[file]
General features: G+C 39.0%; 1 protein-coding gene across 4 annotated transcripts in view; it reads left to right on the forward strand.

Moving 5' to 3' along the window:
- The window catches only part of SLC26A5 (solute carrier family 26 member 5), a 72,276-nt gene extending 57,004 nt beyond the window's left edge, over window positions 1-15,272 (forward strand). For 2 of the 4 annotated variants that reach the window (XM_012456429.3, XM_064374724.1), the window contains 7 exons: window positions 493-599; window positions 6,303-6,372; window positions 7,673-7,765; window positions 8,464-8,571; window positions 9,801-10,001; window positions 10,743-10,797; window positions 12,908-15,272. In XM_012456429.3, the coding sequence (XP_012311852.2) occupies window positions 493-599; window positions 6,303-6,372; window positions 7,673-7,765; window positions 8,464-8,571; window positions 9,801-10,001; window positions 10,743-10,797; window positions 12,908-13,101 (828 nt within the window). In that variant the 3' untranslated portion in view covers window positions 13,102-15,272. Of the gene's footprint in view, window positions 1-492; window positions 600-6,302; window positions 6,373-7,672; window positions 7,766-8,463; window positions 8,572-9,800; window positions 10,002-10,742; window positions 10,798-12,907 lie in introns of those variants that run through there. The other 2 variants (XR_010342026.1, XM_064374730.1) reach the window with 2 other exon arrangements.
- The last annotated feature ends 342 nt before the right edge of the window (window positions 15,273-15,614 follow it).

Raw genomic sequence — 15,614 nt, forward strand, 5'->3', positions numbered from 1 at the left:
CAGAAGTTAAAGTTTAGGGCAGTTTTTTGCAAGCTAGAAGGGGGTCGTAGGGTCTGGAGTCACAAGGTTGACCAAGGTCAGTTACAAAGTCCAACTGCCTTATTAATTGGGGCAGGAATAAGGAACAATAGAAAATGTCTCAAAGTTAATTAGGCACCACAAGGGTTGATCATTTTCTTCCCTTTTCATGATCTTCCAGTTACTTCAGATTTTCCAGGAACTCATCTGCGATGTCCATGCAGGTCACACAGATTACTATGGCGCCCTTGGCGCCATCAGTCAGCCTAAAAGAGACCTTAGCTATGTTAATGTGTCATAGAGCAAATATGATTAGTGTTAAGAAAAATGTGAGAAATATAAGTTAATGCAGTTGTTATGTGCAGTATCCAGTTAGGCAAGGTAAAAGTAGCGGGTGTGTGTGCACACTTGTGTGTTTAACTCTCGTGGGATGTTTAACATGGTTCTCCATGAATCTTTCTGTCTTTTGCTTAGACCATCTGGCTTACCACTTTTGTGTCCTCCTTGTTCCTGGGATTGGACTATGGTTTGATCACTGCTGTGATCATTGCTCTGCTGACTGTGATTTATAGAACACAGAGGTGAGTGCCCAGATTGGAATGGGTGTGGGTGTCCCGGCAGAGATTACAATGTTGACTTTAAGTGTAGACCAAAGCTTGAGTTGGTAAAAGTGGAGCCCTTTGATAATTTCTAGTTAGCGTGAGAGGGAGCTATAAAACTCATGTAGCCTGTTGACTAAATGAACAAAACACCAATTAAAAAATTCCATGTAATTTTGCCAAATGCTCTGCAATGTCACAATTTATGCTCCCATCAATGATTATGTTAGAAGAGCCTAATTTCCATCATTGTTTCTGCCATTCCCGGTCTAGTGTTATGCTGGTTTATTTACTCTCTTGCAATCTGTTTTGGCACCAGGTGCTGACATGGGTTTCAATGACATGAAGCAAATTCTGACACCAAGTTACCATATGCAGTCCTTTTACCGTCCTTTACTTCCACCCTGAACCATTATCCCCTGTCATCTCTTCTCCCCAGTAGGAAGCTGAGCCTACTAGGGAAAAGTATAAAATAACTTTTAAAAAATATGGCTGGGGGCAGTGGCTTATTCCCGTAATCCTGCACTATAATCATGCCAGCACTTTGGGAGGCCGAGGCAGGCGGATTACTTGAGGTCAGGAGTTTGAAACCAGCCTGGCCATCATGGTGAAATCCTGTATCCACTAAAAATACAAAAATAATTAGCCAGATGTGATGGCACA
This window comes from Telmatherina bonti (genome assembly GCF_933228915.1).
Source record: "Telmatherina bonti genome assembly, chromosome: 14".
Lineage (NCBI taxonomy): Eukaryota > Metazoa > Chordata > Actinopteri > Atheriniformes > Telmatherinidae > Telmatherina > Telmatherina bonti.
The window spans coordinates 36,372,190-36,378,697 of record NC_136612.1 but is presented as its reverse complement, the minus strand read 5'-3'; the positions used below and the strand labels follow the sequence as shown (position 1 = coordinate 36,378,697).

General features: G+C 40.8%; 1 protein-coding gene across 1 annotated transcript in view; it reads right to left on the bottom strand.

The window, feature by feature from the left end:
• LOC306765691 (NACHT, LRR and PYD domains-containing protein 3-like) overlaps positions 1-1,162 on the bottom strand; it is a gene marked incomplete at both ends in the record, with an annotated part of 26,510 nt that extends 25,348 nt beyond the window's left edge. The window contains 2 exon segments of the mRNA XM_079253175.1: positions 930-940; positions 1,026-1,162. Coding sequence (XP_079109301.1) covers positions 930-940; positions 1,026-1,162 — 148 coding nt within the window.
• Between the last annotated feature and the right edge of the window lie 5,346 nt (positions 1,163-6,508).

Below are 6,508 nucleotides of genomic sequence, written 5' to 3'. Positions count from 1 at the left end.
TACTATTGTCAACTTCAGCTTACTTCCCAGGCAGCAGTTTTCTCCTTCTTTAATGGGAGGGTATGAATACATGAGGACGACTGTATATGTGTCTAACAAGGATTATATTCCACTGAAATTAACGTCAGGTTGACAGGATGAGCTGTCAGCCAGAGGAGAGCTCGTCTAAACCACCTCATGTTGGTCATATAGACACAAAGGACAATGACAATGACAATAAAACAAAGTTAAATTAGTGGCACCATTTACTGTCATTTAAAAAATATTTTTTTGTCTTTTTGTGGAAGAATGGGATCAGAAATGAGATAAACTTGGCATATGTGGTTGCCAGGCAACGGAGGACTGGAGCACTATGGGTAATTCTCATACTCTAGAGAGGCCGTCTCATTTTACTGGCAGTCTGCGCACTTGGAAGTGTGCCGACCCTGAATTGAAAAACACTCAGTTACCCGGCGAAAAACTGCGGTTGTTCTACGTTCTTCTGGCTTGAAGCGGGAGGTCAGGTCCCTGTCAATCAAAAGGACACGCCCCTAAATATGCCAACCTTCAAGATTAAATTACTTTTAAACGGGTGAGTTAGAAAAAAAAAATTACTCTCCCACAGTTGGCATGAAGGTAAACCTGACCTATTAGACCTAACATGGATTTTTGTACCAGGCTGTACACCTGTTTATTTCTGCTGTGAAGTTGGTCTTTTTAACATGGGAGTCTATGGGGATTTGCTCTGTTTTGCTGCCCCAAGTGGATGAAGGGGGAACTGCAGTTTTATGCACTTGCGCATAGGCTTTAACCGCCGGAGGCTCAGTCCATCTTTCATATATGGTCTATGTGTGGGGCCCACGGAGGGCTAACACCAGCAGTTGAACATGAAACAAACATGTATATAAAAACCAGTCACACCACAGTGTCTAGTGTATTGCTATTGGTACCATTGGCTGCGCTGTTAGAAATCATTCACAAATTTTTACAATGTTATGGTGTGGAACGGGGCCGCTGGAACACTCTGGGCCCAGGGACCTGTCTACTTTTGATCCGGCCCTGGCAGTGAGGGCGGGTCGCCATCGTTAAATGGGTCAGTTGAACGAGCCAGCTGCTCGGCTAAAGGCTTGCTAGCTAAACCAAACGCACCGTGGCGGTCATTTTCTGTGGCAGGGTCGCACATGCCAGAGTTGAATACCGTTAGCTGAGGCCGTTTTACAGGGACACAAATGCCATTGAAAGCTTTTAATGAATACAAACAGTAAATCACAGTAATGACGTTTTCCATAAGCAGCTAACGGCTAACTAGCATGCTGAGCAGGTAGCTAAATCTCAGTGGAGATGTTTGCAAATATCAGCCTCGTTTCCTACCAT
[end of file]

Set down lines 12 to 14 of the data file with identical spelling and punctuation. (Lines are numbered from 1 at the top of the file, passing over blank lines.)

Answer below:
The window, feature by feature from the left end:
• LOC306765691 (NACHT, LRR and PYD domains-containing protein 3-like) overlaps positions 1-1,162 on the bottom strand; it is a gene marked incomplete at both ends in the record, with an annotated part of 26,510 nt that extends 25,348 nt beyond the window's left edge. The window contains 2 exon segments of the mRNA XM_079253175.1: positions 930-940; positions 1,026-1,162. Coding sequence (XP_079109301.1) covers positions 930-940; positions 1,026-1,162 — 148 coding nt within the window.
• Between the last annotated feature and the right edge of the window lie 5,346 nt (positions 1,163-6,508).